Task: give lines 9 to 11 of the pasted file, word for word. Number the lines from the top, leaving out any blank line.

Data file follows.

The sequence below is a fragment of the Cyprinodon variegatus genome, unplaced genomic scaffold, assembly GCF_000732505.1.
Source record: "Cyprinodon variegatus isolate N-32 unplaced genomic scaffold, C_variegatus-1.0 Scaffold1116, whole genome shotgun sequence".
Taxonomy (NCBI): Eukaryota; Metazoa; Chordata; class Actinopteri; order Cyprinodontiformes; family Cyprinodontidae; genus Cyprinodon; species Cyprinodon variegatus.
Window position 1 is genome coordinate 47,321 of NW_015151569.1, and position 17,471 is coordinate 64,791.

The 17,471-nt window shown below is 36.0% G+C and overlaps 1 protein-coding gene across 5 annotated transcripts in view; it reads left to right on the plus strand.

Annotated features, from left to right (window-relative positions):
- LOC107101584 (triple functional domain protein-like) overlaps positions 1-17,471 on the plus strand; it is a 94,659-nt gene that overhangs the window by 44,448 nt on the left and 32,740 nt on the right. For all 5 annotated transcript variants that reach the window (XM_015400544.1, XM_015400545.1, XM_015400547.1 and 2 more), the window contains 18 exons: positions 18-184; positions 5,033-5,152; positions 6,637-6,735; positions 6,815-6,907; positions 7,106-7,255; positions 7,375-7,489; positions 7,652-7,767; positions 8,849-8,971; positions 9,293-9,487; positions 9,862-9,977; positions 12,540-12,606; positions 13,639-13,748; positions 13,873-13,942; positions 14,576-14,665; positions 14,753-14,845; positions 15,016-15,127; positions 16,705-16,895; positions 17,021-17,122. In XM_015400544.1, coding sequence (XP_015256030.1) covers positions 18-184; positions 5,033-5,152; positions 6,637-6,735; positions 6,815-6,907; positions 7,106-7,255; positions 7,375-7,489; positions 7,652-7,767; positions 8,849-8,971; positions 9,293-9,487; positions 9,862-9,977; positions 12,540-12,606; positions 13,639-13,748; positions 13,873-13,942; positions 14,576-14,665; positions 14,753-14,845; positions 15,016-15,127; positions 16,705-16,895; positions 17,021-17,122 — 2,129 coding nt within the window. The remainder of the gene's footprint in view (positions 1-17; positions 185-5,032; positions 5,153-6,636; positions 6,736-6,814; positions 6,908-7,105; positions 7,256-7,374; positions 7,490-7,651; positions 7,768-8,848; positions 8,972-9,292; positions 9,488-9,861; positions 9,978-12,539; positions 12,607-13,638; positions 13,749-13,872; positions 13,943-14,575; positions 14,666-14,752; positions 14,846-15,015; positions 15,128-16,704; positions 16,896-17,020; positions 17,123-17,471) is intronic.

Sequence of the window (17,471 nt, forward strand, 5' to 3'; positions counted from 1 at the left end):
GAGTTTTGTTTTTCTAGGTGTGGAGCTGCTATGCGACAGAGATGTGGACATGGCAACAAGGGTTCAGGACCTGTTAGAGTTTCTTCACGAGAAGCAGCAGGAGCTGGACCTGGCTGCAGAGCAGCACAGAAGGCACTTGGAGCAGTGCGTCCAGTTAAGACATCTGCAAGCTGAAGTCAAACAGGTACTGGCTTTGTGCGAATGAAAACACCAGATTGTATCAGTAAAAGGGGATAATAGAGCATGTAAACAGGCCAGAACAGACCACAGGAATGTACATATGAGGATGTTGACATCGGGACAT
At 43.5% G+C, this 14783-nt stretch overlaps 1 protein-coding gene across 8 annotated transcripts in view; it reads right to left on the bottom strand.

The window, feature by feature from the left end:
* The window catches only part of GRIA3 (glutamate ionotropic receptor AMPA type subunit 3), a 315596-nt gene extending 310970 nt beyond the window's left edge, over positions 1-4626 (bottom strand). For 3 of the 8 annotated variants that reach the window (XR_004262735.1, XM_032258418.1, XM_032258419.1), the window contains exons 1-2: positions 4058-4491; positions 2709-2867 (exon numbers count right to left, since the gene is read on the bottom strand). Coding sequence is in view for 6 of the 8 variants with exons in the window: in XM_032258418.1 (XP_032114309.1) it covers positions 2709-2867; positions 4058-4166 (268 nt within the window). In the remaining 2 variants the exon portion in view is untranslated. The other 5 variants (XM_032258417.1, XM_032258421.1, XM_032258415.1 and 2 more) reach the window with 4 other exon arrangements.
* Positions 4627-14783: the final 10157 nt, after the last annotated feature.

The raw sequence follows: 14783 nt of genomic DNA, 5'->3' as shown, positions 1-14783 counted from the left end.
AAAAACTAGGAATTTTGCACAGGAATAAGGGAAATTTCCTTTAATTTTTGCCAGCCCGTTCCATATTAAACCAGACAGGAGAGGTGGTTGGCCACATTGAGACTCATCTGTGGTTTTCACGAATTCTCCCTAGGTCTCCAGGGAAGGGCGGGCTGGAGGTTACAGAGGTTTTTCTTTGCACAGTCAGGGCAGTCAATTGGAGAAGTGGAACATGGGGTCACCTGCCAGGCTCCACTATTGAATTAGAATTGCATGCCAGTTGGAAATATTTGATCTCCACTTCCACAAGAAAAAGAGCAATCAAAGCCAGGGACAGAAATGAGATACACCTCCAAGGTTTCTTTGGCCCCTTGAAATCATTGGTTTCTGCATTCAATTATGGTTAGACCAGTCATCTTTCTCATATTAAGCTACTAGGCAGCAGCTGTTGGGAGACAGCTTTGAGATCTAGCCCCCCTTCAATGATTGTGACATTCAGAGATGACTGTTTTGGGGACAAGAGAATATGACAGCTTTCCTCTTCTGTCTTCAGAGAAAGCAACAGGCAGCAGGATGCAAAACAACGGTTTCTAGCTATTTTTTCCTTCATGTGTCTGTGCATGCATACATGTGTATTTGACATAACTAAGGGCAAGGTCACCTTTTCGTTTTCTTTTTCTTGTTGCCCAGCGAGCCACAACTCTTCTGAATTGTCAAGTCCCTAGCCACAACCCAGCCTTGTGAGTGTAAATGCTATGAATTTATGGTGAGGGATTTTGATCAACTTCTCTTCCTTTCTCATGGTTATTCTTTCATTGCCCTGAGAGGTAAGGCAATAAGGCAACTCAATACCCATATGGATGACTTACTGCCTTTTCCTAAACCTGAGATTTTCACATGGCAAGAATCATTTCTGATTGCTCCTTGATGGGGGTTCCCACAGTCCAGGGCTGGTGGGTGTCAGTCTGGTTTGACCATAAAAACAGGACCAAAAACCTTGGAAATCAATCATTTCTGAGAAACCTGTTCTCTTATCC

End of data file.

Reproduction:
GAGTTTTGTTTTTCTAGGTGTGGAGCTGCTATGCGACAGAGATGTGGACATGGCAACAAGGGTTCAGGACCTGTTAGAGTTTCTTCACGAGAAGCAGCAGGAGCTGGACCTGGCTGCAGAGCAGCACAGAAGGCACTTGGAGCAGTGCGTCCAGTTAAGACATCTGCAAGCTGAAGTCAAACAGGTACTGGCTTTGTGCGAATGAAAACACCAGATTGTATCAGTAAAAGGGGATAATAGAGCATGTAAACAGGCCAGAACAGACCACAGGAATGTACATATGAGGATGTTGACATCGGGACAT
At 43.5% G+C, this 14783-nt stretch overlaps 1 protein-coding gene across 8 annotated transcripts in view; it reads right to left on the bottom strand.

The window, feature by feature from the left end: